It might be a surprise to hear that Katherine Daniels, senior operations engineer at Etsy, studied art and creative writing before she switched to computer science.
Feeling “burned out” in the liberal arts program, Daniels instead went on to obtain a degree in computer science from Colorado State University. She appreciated how her computer science classes required some creativity, and they lacked the subjective grading that is found in creative disciplines. Simply put, it was clear in computer science, whether you were getting something right or not.
She does very little programming in her spare time, but she has written a script to crawl a subset of Wikipedia pages looking for metal bands with violins in them. Most of her free time is spent rock climbing and taking cello lessons, and she’s helped write an eBook on effective DevOps.
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While the cello is one of the hardest instruments to pick up as an adult, Daniels has seen more challenges in the software industry. She’s watched it come to terms with ideas like DevOps, discussed how principles can be expanded to benefit more roles in the modern software development worlds, and watched barriers rise between engineers and non-engineers.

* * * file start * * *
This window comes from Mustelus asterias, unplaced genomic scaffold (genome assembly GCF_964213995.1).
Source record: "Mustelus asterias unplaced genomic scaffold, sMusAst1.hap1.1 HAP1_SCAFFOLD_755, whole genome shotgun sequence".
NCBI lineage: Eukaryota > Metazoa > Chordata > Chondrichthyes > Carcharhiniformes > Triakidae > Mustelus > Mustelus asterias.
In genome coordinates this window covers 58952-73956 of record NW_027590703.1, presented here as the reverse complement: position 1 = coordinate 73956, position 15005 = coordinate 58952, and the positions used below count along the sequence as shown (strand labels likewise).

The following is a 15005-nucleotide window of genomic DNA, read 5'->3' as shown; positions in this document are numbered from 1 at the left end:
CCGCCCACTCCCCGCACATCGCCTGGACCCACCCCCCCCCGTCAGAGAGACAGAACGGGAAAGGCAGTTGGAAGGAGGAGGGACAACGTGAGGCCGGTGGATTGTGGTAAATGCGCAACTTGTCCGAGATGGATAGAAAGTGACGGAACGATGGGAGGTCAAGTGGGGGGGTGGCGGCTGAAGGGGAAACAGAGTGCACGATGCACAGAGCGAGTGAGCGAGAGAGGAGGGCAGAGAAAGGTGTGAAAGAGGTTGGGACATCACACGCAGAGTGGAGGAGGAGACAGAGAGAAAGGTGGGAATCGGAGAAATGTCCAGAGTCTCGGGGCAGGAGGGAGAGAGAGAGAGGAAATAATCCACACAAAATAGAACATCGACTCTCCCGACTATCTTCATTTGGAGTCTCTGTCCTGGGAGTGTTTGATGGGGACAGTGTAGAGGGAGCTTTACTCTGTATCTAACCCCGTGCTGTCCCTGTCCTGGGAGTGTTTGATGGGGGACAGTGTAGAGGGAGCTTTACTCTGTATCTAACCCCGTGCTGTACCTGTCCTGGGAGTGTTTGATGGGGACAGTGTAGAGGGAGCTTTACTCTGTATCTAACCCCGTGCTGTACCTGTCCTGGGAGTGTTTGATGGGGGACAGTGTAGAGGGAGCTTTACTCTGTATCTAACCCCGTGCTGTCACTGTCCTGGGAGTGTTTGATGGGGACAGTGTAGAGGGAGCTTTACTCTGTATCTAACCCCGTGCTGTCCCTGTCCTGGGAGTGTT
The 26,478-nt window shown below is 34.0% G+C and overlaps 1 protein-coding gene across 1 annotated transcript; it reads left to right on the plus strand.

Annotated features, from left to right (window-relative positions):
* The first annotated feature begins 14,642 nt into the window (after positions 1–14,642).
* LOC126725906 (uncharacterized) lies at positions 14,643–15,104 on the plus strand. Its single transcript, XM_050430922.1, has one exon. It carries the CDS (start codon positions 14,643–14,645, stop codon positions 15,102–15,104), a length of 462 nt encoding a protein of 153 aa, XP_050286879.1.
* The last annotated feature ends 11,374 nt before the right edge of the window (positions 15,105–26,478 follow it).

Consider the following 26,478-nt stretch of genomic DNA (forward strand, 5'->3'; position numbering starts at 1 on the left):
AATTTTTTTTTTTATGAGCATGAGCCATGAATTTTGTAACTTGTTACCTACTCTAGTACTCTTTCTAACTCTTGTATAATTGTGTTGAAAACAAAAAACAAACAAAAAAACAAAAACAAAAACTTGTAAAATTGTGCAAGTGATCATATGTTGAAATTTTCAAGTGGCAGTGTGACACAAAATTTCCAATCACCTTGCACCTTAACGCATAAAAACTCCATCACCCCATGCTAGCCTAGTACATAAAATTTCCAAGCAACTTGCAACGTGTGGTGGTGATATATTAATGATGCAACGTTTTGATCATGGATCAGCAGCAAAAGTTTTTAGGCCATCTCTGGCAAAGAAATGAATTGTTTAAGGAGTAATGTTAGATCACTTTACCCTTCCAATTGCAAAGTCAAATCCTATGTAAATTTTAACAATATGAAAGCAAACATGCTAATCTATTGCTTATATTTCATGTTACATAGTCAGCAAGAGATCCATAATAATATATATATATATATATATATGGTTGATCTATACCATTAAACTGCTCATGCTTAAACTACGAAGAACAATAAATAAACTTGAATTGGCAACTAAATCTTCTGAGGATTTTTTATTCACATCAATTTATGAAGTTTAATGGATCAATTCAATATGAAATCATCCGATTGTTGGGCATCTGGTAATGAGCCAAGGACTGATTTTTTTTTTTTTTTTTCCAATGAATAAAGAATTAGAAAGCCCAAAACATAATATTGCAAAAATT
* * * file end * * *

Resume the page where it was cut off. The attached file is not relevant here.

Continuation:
The biggest challenge she’s seen—one that she has experienced herself—is working in what’s still considered a decisively male-populated industry. Given where she is right now, it’s safe to say she knows that women can—and will—thrive in programming and other technology careers.
How she got where she is
Daniels started her career doing research and development and systems engineering on workstations, with a focus on Linux storage and Windows graphic solutions. She then made a big move from Colorado to New York, where she landed a job as a system administrator for Livestream, a video livestreaming platform.
Daniels loved tackling the problems in operations but never felt like she had a lot of time to go in-depth in an area, since she was working in a “one-person ops team,” as she puts it.